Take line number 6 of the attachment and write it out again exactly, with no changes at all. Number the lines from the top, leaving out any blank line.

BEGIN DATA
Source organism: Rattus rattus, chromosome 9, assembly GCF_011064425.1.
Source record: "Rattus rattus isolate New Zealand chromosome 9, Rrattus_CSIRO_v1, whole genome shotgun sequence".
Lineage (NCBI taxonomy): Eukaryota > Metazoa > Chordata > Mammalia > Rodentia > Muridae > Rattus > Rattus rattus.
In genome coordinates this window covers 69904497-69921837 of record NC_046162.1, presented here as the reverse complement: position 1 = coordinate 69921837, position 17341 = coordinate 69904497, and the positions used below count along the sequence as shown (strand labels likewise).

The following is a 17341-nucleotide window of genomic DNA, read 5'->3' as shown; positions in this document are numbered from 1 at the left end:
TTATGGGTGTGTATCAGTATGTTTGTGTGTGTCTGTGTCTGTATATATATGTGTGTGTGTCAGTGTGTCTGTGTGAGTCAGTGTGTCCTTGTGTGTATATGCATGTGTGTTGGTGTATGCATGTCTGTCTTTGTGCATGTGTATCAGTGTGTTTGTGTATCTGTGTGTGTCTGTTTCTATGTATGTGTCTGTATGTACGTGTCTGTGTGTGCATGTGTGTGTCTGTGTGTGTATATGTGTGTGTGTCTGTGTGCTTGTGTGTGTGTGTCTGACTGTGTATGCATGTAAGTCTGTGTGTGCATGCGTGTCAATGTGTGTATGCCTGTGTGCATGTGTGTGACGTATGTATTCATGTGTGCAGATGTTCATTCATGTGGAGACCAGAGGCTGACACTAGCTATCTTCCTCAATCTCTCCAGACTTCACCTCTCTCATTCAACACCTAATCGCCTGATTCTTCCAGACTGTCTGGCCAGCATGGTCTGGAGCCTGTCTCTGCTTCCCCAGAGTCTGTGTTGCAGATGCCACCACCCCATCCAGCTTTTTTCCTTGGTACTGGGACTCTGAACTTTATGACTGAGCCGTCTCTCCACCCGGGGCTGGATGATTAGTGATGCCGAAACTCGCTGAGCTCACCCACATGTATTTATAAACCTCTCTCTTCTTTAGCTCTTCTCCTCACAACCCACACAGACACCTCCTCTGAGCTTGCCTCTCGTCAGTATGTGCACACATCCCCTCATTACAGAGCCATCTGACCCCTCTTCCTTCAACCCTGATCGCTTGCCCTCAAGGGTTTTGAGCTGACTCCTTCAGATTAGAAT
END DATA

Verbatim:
TTATGGGTGTGTATCAGTATGTTTGTGTGTGTCTGTGTCTGTATATATATGTGTGTGTGTCAGTGTGTCTGTGTGAGTCAGTGTGTCCTTGTGTGTATATGCATGTGTGTTGGTGTATGCATGTCTGTCTTTGTGCATGTGTATCAGTGTGTTTGTGTATCTGTGTGTGTCTGTTTCTATGTATGTGTCTGTATGTACGTGTCTGTGTGTGCATGTGTGTGTCTGTGTGTGTATATGTGTGTGTGTCTGTGTGCTTGTGTGTGTGTGTCTGACTGTGTATGCATGTAAGTCTGTGTGTGCATGCGTGTCAATGTGTGTATGCCTGTGTGCATGTGTGTGACGTATGTATTCATGTGTGCAGATGTTCATTCATGTGGAGACCAGAGGCTGACACTAGCTATCTTCCTCAATCTCTCCAGACTTCACCTCTCTCATTCAACACCTAATCGCCTGATTCTTCCAGACTGTCTGGCCAGCATGGTCTGGAGCCTGTCTCTGCTTCCCCAGAGTCTGTGTTGCAGATGCCACCACCCCATCCAGCTTTTTTCCTTGGTACTGGGACTCTGAACTTTATGACTGAGCCGTCTCTCCACCCGGGGCTGGATGATTAGTGATGCCGAAACTCGCTGAGCTCACCCACATGTATTTATAAACCTCTCTCTTCTTTAGCTCTTCTCCTCACAACCCACACAGACACCTCCTCTGAGCTTGCCTCTCGTCAGTATGTGCACACATCCCCTCATTACAGAGCCATCTGACCCCTCTTCCTTCAACCCTGATCGCTTGCCCTCAAGGGTTTTGAGCTGACTCCTTCAGATTAGAAT